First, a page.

A U.S. District Court in Arkansas recently ruled that motor carriers must pay drivers minimum wage for all hours worked, including time that’s spent waiting or off-duty. This decision could have a large impact on drivers’ wages, especially as carriers are increasing pay to attract employees during the busy holiday season.
In its decision, the court found that the expected duties of a commercial driver involve time spent outside of the DOT’s 14-hour driving limit—such as waiting for shipments to load or unload. As a result, carriers need to comply with the Fair Labor Standards Act and pay drivers for all of their working time, even if they’re technically off-duty.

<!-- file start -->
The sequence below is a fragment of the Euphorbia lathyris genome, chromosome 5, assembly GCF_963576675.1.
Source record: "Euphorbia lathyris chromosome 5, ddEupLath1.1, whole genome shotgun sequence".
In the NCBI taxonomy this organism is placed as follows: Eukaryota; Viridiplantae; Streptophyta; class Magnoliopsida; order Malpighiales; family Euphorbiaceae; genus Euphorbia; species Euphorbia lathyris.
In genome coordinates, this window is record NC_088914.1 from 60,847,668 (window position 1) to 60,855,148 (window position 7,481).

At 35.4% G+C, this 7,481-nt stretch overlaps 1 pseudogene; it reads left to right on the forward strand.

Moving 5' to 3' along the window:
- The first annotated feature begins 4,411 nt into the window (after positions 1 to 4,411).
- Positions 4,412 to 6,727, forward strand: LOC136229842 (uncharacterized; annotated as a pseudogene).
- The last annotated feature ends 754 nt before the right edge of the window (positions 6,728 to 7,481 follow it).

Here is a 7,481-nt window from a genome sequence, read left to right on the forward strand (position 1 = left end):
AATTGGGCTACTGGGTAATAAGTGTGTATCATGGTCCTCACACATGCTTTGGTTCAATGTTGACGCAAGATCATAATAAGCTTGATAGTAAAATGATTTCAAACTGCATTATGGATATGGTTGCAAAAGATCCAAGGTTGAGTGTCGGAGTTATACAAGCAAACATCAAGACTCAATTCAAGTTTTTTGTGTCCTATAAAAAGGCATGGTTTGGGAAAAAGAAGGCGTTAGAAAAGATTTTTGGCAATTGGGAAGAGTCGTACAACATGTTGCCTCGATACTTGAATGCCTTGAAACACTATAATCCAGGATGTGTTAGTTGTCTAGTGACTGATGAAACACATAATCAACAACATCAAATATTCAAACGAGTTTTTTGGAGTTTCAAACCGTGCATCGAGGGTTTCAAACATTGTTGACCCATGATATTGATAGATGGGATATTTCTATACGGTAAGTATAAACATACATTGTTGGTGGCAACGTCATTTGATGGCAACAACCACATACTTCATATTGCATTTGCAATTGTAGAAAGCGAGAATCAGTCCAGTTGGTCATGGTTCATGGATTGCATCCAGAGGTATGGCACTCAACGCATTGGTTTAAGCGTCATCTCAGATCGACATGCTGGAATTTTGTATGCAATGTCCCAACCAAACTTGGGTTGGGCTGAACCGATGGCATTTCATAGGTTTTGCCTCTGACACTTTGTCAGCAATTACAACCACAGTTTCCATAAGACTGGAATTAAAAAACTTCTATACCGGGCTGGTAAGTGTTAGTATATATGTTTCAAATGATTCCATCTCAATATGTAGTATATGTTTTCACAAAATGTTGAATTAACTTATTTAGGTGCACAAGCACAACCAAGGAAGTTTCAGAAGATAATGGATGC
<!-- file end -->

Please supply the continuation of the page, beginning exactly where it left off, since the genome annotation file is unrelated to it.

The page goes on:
Other court cases have also ruled in favor of paying drivers for all of their working time instead of just for the hours they’re driving. However, because this ruling only applies to the $7.25 national minimum wage for a full workweek, carriers that offer higher wages likely won’t be impacted.
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